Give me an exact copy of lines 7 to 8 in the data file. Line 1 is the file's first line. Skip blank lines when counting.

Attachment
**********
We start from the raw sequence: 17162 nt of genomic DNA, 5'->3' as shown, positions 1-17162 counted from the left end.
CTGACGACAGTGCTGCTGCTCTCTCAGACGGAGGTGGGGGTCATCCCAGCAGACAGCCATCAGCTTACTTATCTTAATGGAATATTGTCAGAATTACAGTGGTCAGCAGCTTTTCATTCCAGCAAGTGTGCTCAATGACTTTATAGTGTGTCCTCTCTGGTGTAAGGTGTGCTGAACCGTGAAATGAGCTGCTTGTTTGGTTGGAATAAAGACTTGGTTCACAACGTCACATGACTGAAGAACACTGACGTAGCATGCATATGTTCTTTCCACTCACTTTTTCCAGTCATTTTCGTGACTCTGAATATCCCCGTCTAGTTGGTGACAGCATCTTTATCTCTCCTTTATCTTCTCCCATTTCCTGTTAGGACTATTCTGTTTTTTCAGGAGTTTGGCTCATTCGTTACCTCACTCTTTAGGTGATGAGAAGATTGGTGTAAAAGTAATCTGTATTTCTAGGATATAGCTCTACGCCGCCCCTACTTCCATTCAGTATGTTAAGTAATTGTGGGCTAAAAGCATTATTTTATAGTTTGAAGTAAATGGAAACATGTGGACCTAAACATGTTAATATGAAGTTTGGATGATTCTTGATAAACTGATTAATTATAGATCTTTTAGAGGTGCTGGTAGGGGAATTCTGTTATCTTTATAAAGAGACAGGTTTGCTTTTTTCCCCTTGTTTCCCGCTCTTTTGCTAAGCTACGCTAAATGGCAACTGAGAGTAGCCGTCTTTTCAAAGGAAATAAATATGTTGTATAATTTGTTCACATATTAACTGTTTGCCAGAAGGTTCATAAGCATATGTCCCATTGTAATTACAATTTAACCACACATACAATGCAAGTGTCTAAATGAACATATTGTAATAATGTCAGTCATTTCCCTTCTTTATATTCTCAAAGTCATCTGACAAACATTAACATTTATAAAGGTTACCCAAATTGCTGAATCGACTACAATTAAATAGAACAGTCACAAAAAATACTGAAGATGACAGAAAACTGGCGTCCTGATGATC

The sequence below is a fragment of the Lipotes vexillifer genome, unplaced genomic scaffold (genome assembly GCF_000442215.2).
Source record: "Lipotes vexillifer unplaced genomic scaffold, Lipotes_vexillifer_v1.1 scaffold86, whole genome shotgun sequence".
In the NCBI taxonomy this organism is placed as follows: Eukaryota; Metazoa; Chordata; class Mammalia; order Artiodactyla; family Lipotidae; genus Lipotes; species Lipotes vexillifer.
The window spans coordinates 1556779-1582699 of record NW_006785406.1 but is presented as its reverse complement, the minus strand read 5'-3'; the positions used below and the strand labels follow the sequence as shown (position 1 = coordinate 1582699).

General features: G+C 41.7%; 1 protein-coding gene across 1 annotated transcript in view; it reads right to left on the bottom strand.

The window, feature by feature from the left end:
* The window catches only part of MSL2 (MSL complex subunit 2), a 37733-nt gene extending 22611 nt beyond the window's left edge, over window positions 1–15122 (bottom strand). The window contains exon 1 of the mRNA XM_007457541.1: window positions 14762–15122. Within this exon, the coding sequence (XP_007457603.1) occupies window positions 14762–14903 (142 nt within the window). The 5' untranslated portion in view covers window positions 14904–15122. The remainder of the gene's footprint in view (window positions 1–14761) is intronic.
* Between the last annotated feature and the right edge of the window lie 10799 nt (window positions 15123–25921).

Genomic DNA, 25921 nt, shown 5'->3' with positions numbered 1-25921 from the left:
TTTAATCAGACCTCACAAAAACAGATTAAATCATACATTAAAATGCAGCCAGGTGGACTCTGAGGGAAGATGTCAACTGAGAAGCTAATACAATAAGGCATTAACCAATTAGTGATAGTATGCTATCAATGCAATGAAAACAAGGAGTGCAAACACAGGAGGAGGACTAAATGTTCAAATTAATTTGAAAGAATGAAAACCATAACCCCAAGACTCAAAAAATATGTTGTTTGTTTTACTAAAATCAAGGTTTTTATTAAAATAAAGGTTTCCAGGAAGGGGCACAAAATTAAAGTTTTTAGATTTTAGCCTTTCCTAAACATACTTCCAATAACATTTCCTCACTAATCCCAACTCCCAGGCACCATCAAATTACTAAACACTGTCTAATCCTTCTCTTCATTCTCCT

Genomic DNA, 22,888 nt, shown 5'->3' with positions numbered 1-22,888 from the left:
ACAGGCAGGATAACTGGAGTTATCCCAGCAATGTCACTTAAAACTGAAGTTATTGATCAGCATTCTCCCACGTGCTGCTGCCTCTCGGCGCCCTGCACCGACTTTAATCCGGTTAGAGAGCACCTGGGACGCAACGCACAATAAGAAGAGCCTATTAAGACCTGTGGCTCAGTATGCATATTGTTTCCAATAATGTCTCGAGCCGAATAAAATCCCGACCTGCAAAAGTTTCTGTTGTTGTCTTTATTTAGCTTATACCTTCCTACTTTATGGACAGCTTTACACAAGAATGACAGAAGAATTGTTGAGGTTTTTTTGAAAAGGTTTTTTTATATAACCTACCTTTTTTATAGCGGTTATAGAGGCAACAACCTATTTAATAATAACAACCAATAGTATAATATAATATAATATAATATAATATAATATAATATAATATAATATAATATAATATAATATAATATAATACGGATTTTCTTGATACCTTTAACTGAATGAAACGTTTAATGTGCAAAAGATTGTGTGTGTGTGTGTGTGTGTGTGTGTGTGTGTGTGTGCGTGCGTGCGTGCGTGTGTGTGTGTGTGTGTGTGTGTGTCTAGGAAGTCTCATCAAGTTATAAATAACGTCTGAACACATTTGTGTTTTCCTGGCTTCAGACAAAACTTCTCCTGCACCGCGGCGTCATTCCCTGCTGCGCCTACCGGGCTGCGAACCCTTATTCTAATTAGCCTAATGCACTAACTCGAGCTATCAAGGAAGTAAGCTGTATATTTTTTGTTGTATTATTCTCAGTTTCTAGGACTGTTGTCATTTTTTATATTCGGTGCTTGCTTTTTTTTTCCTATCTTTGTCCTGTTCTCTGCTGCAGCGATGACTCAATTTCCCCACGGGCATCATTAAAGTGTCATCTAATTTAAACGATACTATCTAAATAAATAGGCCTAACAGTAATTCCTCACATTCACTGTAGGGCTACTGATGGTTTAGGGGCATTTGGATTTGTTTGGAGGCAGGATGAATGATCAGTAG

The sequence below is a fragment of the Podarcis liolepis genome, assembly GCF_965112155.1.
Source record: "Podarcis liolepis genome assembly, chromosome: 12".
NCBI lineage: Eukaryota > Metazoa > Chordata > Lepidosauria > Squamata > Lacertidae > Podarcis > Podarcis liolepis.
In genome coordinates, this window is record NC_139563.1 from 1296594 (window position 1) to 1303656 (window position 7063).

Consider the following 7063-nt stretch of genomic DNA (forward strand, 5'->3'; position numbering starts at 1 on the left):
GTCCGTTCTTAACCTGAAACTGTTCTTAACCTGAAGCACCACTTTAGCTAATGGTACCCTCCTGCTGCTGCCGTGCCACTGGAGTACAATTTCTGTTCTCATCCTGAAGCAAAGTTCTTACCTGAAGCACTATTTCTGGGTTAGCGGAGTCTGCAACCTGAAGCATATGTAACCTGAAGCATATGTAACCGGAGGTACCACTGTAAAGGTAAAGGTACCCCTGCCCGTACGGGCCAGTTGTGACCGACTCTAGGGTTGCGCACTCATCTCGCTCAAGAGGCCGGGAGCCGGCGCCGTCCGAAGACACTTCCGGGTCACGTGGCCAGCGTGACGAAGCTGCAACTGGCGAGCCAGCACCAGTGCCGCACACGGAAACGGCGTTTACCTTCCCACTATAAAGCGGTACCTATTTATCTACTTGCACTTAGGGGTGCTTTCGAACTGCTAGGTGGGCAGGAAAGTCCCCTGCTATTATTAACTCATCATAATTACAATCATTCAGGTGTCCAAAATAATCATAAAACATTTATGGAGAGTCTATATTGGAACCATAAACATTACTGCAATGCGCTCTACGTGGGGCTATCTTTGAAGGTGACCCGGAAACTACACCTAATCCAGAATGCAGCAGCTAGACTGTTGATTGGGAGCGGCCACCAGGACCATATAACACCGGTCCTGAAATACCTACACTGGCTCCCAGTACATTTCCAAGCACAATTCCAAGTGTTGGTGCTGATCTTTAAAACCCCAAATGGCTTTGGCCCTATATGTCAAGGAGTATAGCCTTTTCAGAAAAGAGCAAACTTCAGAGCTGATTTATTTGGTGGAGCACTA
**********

General features: G+C 41.7%; 1 protein-coding gene across 1 annotated transcript in view; it reads right to left on the bottom strand.

The window, feature by feature from the left end: